Conditionals: zero, first and second

Conditionals: zero, first and second

Do you know how to use the zero, first and second conditionals? Test what you know with interactive exercises and read the explanation to help you.

Look at these examples to see how zero, first and second conditionals are used.

If you freeze water, it becomes solid.
If it rains tomorrow, I'll take the car.
If I lived closer to the cinema, I would go more often.

Try this exercise to test your grammar.

Grammar test 1

Conditionals 1: Grammar test 1

Read the explanation to learn more.

Grammar explanation

Conditionals describe the result of a certain condition. The if clause tells you the condition (If you study hard) and the main clause tells you the result (you will pass your exams). The order of the clauses does not change the meaning.

If you study hard, you will pass your exams.
You will pass your exams if you study hard.

Conditional sentences are often divided into different types.

Zero conditional

We use the zero conditional to talk about things that are generally true, especially for laws and rules.

If I drink too much coffee, I can't sleep at night.
Ice melts if you heat it.
When the sun goes down, it gets dark.

The structure is: if/when + present simple >> present simple.

First conditional

We use the first conditional when we talk about future situations we believe are real or possible.

If it doesn't rain tomorrow, we'll go to the beach.
Arsenal will be top of the league if they win.
When I finish work, I'll call you.

In first conditional sentences, the structure is usually: if/when + present simple >> will + infinitive. 

It is also common to use this structure with unless, as long as, as soon as or in case instead of if.

I'll leave as soon as the babysitter arrives.
I don't want to stay in London unless I get a well-paid job.
I'll give you a key in case I'm not at home.
You can go to the party, as long as you're back by midnight.

Second conditional

The second conditional is used to imagine present or future situations that are impossible or unlikely in reality.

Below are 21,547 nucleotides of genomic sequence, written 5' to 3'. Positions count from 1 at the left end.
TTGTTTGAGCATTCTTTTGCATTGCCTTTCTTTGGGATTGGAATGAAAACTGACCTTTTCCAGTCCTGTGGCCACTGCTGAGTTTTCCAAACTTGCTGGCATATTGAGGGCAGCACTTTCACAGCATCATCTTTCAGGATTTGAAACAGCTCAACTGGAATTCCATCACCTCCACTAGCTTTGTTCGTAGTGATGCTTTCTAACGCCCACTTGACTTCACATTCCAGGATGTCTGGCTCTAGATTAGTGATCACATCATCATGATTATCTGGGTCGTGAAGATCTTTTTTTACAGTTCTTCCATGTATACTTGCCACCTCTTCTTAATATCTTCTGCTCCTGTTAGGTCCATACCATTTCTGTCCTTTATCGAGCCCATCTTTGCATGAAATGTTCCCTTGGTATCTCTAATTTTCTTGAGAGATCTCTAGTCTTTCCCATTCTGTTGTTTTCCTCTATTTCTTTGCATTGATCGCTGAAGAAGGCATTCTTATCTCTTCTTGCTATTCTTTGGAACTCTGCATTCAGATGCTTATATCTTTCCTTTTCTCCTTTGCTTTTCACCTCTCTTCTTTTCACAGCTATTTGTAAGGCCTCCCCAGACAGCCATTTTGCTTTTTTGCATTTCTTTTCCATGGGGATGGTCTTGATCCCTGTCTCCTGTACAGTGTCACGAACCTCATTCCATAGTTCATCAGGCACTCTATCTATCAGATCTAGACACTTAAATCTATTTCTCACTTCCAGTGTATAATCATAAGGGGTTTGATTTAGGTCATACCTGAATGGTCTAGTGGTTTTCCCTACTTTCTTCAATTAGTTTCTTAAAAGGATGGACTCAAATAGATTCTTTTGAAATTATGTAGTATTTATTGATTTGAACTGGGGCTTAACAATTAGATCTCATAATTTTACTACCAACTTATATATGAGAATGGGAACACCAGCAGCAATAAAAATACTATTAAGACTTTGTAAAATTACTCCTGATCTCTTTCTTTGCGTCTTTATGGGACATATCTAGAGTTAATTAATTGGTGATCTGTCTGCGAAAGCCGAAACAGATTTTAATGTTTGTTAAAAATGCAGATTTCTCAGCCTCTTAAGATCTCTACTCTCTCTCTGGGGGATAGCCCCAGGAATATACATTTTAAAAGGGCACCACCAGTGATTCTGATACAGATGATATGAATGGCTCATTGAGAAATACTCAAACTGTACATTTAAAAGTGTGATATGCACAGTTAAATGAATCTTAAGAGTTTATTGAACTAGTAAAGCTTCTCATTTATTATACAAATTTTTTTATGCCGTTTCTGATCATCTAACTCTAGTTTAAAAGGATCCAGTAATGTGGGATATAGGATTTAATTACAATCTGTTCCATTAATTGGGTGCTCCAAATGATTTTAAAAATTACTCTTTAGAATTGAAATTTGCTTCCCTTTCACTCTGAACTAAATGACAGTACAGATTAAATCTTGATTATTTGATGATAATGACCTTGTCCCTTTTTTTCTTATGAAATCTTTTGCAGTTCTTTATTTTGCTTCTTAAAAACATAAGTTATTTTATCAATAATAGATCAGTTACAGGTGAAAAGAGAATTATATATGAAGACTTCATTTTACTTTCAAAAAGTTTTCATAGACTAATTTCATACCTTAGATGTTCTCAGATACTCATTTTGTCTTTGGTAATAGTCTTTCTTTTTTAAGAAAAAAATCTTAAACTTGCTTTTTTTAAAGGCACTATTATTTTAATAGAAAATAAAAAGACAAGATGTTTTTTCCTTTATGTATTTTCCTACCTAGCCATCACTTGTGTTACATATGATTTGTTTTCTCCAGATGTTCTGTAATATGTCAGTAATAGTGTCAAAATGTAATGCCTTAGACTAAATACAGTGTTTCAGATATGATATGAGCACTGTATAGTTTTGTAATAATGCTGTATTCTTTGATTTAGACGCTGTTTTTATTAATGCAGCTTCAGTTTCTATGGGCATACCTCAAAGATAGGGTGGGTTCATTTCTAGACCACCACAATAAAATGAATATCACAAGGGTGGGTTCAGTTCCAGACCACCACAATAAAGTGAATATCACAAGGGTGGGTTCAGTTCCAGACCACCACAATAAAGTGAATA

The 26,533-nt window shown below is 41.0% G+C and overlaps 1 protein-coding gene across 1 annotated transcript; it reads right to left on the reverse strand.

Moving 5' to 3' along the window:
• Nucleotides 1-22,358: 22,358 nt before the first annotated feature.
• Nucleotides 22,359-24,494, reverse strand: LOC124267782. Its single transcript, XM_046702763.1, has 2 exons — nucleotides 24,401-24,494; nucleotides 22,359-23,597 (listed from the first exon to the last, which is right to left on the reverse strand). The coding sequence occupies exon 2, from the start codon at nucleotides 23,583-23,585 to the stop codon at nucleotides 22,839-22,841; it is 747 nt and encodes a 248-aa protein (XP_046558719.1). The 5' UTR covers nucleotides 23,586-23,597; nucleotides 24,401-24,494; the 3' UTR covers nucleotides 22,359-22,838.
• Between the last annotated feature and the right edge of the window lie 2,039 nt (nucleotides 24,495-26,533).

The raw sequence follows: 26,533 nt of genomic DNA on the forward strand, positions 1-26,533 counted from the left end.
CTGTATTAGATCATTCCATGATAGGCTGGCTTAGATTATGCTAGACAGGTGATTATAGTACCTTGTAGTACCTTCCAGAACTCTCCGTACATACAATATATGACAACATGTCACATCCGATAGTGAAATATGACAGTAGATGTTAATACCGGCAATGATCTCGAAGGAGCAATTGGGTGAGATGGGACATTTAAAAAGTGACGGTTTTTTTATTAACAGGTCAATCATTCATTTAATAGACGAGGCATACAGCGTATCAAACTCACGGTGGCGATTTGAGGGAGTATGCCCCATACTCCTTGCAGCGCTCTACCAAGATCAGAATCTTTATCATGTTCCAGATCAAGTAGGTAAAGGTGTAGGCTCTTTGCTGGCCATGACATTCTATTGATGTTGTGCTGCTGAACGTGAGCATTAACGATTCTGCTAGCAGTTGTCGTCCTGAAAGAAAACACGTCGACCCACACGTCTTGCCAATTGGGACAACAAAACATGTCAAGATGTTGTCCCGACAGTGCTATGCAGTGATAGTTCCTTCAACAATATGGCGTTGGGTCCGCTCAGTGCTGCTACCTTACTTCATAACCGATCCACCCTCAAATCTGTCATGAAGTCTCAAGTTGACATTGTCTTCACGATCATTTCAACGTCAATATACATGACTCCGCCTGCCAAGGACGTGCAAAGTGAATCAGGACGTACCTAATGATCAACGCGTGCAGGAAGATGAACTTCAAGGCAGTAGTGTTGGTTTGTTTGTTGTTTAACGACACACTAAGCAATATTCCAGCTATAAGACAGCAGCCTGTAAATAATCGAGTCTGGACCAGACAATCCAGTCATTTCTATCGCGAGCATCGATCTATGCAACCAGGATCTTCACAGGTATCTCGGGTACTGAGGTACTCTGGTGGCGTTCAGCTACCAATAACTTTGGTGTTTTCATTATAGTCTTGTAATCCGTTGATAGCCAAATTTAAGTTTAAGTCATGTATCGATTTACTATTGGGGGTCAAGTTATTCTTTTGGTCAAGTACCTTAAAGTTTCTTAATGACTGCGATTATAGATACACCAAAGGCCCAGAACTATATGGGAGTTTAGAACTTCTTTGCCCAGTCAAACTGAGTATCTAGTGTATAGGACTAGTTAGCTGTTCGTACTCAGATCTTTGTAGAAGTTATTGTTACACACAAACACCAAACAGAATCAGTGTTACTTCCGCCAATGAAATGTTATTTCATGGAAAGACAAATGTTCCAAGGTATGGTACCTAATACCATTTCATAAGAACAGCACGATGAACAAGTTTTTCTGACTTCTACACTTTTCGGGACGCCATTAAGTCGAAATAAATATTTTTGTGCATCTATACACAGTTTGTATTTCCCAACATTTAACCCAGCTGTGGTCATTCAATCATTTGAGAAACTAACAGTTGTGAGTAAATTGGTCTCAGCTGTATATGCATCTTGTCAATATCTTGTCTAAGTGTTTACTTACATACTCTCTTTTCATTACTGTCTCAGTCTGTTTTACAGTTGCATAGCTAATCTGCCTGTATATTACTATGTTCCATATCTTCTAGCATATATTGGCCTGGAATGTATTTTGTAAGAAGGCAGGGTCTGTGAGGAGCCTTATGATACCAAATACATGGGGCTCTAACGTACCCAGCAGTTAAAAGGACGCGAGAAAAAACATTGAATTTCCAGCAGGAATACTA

If we had a garden, we could have a cat.
If I won a lot of money, I'd buy a big house in the country.
I wouldn't worry if I were you.

The structure is usually: if + past simple >> + would + infinitive. 

When if is followed by the verb be, it is grammatically correct to say if I were, if he were, if she were and if it were. However, it is also common to hear these structures with was, especially in the he/she form.

If I were you, I wouldn't mention it.
If she was prime minister, she would invest more money in schools.
He would travel more if he was younger.

Do this exercise to test your grammar again.

Grammar test 2

Conditionals 1: Grammar test 2

Language level

Average: 4.1 (374 votes)

Hello Mary.888,

Yes, that's correct.

The conditional is formed first and then the rules of reported speech (verb backshifting) are applied, so 'study' becomes 'studied' and 'will buy' becomes 'would buy'. 

Your analysis is good - well done.



The LearnEnglish Team

Submitted by kyanlam on Wed, 08/02/2023 - 11:46


Hi. Is it possible to say 'Life would be better when I do not health concerns'? Thanks.

Hi kyanlam,

Yes, if you add a verb: Life would be better when I do not have (any) health concerns.

If you consider this situation unlikely or unrealistic, you could say: Life would be better if I didn't have (any) health concerns. / Life would be better if I had no health concerns.

I hope that helps.


LearnEnglish team

Many thanks for the reply!

Yes, I want to say that not having any health concerns is a certainty, thus "Life would be better when I do not have health concerns".

Please let me know if there are any errors in the above sentence. Thank you once again!

Hello ethanlam,

That is possible, but it sounds a little strange to me. When you say this, do you currently have health concerns, or did you recently have them? If that's the case, I think a straight first conditional sentence like 'Life will be better when I have no health concerns' would express this idea better.

All the best,
LearnEnglish team

Submitted by AmarendraGoel123 on Fri, 06/01/2023 - 11:36


The climate of Belgaum is like that (= climate) of Pune.

Sir, in this sentence, is 'like' a preposition?

Hello AmarendraGoel123,

Yes, that's correct. You might be interested in having a look at this page.

All the best,
The LearnEnglish Team

Submitted by Amani Sweidan on Sun, 27/11/2022 - 06:21


Hi, another question please,

Which is correct to say?

If I have a job, that would be great!


If I have a job, that will be great!

Thank you!

Hello Amani Sweidan,

The second sentence is correct.

If I have... describes a true, possible or likely condition, and you cannot mix this with a hypothetical result. Thus, would is not possible and will is correct.



The LearnEnglish Team

Please tell me the answer, sir. Thanks....
"If the weather is fine, I will go on a picnic with my friends," she said to me.